Anyone who actually thinks that way about school is typically going to be a jerk.

People who don't physically attend classes are missing out on some intangible benefits of brick-and-mortar schools: Socialization and development of social skills. If you're sitting at home in your pajamas throughout your entire education, that lack of in-person human contact in a formal learning environment is going to hurt you when you have to actually have to go out and interact with the working world... Unless you can land a 100% telecommuting job, I guess... after having gone through an online interview process... after having applied for the job through an online service.


You don't need college for that. You learn that on the job, if you haven't already learned it under mom and pop's roof. The well-rounded person already has those skills. All brick and mortar does is bust folks out from beneath their parent's wings in a more controlled setting than just moving into their own apartment one day.

As for classes the guy in the a controls, that's a siren song for the non-traditionals erewhon speaks of, above. If you have to work, online courses allow you take courses you otherwise couldn't because you're an adult with responsibilities who has to work during the day, raise children the rest of the time, and/or transportation is an issue.

Online courses are like telecommuting.
Some bosses insist that jobs must be done in brick and mortar settings.
Well, why?
Why should someone come in to program, when they can program from home?
Why should someone come in to answer calls, when they can answer calls at home?
If the same work can be done on one's own time, as long as it's done, who gives a fk?

Is telecommuting given the same snob treatment as online courses?
 
2012-10-20 02:39:05 AM  
I personally cant wait until online learning is more widely accepted, its only a matter of time. I'll probably "go back" and get my degree.

I couldnt stand sitting in a classroom not being stimulated... ended up dropping out twice, taught myself everything I needed via the internet, and started my own business *shrug*
 
2012-10-20 02:39:24 AM  

ExperianScaresCthulhu: sucks to be folks who had to get a job, raise a family and/or serve for a couple years instead of being a professional student from high school to end of post-secondary, right?


I actually considered it to be personally expanding. It's not everyone who gets to see the world, meet interesting people, subvert their government, and teach them annoying things to do with high explosives.

It did get me past a lot of college prereqs, especially the engineering ones.
 
2012-10-20 02:40:26 AM  

rogue49: PhD unless you're in science, education or medicine is way overkill


For a lot of liberal arts types, PhDs are what you need to actually get any kind of job in the field.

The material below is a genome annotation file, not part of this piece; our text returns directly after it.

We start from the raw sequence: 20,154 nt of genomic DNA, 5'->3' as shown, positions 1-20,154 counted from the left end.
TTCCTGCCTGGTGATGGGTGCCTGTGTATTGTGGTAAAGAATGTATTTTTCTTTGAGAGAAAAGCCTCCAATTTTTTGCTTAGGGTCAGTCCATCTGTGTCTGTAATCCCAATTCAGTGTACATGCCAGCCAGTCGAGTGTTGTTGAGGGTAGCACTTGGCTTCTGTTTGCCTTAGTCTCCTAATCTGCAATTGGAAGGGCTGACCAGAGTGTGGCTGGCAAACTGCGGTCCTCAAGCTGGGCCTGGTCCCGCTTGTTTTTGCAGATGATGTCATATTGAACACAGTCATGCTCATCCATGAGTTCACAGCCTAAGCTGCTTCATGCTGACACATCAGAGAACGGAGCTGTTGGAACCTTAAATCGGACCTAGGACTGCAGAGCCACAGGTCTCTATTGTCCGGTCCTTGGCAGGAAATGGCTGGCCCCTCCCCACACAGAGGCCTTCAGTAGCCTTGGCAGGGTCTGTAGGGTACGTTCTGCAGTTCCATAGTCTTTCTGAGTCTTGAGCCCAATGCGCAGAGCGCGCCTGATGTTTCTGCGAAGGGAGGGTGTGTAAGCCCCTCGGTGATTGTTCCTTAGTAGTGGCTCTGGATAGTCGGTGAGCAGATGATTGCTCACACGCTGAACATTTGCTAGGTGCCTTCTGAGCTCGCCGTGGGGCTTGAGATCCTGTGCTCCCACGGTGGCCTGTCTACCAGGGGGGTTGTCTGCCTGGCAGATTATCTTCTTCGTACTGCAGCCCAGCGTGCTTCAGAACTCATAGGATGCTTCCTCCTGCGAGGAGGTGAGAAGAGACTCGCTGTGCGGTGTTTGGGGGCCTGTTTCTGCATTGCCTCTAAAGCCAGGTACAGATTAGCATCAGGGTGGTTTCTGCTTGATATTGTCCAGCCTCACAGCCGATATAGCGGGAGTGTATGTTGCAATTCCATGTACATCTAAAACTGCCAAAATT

2012-10-20 02:42:22 AM  
erewhon:
I have, however, hit some really frustrating points where they want ME to have a PhD, personally, even though the bid was all my work, and they acknowledge it's original, correct, and interesting enough to steal and give to SAIC or LockMar. "Wow, if you only had a doctorate in that...no one else came up with it and it's stood up to some rigorous investigation".

I'm having the opposite problem trying to find a job after I graduate. Everyone wants me to be a BS or MS with industry experience rather than a freshly minted PhD.
 
2012-10-20 02:46:06 AM  
As you get older the question changes from "What school did you attend?" to "Can you do the work, and do it well.?"
 
2012-10-20 02:47:00 AM  

detroitdoesntsuckthatbad: I'm curious, if you get a degree from University of Phoenix while living in Phoenix is it just as embarrassing as getting one from there while in Wisconsin or anywhere else?


MOST schools, and I'm talking MIT, Stanford, Brown, Ga Tech and the like, will take you all the way through your Masters degree. You can do SOME of the PhD work online. It's not just UoP anymore. *However*, it's not for everyone. If you have little self-discipline, you won't make it with upper level science degrees online with a real school.
 
2012-10-20 02:53:33 AM  

rogue49: The only thing that really counts are the words, Associates, Bachelors and Masters

at least an Associates...to get your foot in the door...the rest is experience.
for leadership, typically they want a Bachelors
Masters is only a marketing pitch.
PhD unless you're in science, education or medicine is way overkill

They don't look at your GPA
They don't see your school's name unless it's like Yale, Harvard, MIT and such.

They figure out what they want in the interviews after that.
Technical, philosophical, etc...

So the only real reason its still around is to justify your wage level if anything.


I wouldn't limit my consideration of leaders at just Bachelors and higher. Mainly because colleges don't teach leadership. I could get a better leader out of a 18 year old kid with three years of Junior ROTC experience than I can out of a college graduate. And honestly, I think that a huge problem with the corporate culture is that they base certain levels off of what degree level you have. My last corporate job I dealt with many District Managers and Regional Managers and Regional Vice Presidents and there were a handful that were decent. The majority weren't fit to lead a game of Duck Duck Goose,but ended up in leadership roles of a company that five years ago was a Fortune 500 company and now isn't even that. The worse ones were the ones who figured that since they were at the level that they were at that anyone below them had to kiss their ass and be honored if the only reply was "Fark off".